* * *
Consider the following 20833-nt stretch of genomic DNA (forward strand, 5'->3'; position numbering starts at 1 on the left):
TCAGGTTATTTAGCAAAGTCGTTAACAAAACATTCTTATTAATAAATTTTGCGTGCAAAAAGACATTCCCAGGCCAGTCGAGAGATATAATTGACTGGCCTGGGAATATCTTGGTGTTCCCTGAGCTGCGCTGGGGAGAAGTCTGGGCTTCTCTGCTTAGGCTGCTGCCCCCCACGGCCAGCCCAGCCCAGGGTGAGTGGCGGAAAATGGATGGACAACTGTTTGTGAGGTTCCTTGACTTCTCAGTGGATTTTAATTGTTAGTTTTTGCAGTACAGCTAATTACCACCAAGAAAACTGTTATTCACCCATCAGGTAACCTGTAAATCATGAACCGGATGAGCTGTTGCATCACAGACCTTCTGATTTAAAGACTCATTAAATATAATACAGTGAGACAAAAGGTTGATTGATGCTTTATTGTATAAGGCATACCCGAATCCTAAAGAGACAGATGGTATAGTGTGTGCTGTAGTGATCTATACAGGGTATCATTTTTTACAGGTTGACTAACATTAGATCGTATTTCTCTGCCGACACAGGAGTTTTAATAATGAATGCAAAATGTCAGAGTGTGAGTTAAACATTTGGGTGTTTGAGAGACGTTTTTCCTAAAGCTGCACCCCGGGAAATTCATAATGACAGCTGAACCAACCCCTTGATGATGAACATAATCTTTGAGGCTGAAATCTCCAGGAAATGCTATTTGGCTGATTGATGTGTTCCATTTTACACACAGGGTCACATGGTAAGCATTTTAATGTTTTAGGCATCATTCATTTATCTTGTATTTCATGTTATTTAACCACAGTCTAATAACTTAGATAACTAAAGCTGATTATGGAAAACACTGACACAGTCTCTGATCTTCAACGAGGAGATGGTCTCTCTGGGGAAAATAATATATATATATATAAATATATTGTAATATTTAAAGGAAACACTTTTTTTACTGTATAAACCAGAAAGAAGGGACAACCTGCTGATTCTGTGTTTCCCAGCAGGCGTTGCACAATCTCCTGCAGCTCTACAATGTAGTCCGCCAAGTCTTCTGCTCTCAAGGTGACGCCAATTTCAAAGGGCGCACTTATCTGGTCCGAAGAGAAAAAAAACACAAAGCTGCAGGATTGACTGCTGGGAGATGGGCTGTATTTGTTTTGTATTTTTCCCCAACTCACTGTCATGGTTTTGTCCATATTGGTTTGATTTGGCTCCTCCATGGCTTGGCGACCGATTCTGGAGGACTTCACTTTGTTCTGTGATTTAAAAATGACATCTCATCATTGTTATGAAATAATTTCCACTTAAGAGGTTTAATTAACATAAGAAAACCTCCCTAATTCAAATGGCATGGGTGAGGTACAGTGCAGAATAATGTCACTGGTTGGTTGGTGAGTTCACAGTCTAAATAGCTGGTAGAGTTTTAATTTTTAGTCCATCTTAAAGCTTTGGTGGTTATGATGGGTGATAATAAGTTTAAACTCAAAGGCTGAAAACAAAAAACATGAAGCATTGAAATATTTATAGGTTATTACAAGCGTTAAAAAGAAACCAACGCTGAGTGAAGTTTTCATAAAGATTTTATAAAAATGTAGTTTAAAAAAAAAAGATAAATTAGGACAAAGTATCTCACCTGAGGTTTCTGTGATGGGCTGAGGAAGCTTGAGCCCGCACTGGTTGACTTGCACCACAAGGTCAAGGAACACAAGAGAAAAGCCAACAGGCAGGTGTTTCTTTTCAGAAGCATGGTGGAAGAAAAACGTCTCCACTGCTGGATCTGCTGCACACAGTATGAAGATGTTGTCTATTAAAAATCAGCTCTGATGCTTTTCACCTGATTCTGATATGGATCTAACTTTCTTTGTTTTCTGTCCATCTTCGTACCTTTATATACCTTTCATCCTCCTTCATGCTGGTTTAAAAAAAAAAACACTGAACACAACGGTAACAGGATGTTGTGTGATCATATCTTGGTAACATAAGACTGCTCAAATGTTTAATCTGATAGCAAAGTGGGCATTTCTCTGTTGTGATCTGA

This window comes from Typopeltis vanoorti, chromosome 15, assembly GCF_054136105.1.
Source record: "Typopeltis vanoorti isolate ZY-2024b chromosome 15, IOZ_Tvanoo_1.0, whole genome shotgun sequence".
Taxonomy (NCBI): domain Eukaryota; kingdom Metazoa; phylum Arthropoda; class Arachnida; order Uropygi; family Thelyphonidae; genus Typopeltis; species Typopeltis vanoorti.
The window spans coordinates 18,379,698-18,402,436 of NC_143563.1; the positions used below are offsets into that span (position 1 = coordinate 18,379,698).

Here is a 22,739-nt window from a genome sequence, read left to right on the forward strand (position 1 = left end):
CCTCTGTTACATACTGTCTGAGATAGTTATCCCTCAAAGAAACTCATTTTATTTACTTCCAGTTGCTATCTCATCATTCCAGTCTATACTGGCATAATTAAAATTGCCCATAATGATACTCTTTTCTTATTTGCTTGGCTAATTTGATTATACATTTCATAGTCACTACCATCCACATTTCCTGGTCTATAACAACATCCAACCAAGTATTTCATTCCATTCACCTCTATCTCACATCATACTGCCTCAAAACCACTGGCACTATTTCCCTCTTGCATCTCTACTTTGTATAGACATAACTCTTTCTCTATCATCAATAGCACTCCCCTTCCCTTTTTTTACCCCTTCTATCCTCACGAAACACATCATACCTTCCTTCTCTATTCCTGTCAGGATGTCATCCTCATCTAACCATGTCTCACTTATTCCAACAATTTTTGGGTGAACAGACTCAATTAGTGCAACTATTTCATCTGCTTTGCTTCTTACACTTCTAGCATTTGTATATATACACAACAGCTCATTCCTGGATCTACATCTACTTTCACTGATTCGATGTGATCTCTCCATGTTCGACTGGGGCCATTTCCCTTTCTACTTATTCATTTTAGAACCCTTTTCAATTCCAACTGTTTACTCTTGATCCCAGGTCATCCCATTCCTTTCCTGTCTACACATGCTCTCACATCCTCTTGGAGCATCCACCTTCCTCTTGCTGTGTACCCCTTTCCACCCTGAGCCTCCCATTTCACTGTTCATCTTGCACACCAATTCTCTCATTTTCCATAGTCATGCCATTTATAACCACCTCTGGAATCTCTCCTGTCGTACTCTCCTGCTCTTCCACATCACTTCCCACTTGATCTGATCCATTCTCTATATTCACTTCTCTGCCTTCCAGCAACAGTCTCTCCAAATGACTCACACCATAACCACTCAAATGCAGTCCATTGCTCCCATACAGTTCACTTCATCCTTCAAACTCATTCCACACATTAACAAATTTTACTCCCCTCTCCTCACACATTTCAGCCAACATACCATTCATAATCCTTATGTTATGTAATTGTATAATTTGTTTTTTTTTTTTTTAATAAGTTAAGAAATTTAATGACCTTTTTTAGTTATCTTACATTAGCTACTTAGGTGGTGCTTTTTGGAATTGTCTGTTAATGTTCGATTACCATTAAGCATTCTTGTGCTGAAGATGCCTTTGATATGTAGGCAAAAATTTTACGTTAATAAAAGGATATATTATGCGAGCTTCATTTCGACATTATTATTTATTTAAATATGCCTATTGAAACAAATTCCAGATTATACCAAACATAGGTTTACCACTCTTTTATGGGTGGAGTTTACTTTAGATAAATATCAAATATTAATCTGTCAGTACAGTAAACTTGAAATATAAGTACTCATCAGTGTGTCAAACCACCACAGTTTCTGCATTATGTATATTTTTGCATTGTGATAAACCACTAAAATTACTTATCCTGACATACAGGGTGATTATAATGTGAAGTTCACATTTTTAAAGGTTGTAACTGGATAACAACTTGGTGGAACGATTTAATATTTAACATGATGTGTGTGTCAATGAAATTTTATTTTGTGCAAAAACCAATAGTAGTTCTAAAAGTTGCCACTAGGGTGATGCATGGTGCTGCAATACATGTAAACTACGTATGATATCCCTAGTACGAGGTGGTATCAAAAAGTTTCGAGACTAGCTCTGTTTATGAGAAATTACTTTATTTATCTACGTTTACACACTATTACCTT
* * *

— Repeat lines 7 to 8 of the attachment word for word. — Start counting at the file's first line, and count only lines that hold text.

Here is a 22,739-nt window from a genome sequence, read left to right on the forward strand (position 1 = left end):
CCTCTGTTACATACTGTCTGAGATAGTTATCCCTCAAAGAAACTCATTTTATTTACTTCCAGTTGCTATCTCATCATTCCAGTCTATACTGGCATAATTAAAATTGCCCATAATGATACTCTTTTCTTATTTGCTTGGCTAATTTGATTATACATTTCATAGTCACTACCATCCACATTTCCTGGTCTATAACAACATCCAACCAAGTATTTCATTCCATTCACCTCTATCTCACATCATACTGCCTCAAAACCACTGGCACTATTTCCCTCTTGCATCTCTACTTTGTATAGACATAACTCTTTCTCTATCATCAATAGCACTCCCCTTCCCTTTTTTTACCCCTTCTATCCTCACGAAACACATCATACCTTCCTTCTCTATTCCTGTCAGGATGTCATCCTCATCTAACCATGTCTCACTTATTCCAACAATTTTTGGGTGAACAGACTCAATTAGTGCAACTATTTCATCTGCTTTGCTTCTTACACTTCTAGCATTTGTATATATACACAACAGCTCATTCCTGGATCTACATCTACTTTCACTGATTCGATGTGATCTCTCCATGTTCGACTGGGGCCATTTCCCTTTCTACTTATTCATTTTAGAACCCTTTTCAATTCCAACTGTTTACTCTTGATCCCAGGTCATCCCATTCCTTTCCTGTCTACACATGCTCTCACATCCTCTTGGAGCATCCACCTTCCTCTTGCTGTGTACCCCTTTCCACCCTGAGCCTCCCATTTCACTGTTCATCTTGCACACCAATTCTCTCATTTTCCATAGTCATGCCATTTATAACCACCTCTGGAATCTCTCCTGTCGTACTCTCCTGCTCTTCCACATCACTTCCCACTTGATCTGATCCATTCTCTATATTCACTTCTCTGCCTTCCAGCAACAGTCTCTCCAAATGACTCACACCATAACCACTCAAATGCAGTCCATTGCTCCCATACAGTTCACTTCATCCTTCAAACTCATTCCACACATTAACAAATTTTACTCCCCTCTCCTCACACATTTCAGCCAACATACCATTCATAATCCTTATGTTATGTAATTGTATAATTTGTTTTTTTTTTTTTTAATAAGTTAAGAAATTTAATGACCTTTTTTAGTTATCTTACATTAGCTACTTAGGTGGTGCTTTTTGGAATTGTCTGTTAATGTTCGATTACCATTAAGCATTCTTGTGCTGAAGATGCCTTTGATATGTAGGCAAAAATTTTACGTTAATAAAAGGATATATTATGCGAGCTTCATTTCGACATTATTATTTATTTAAATATGCCTATTGAAACAAATTCCAGATTATACCAAACATAGGTTTACCACTCTTTTATGGGTGGAGTTTACTTTAGATAAATATCAAATATTAATCTGTCAGTACAGTAAACTTGAAATATAAGTACTCATCAGTGTGTCAAACCACCACAGTTTCTGCATTATGTATATTTTTGCATTGTGATAAACCACTAAAATTACTTATCCTGACATACAGGGTGATTATAATGTGAAGTTCACATTTTTAAAGGTTGTAACTGGATAACAACTTGGTGGAACGATTTAATATTTAACATGATGTGTGTGTCAATGAAATTTTATTTTGTGCAAAAACCAATAGTAGTTCTAAAAGTTGCCACTAGGGTGATGCATGGTGCTGCAATACATGTAAACTACGTATGATATCCCTAGTACGAGGTGGTATCAAAAAGTTTCGAGACTAGCTCTGTTTATGAGAAATTACTTTATTTATCTACGTTTACACACTATTACCTT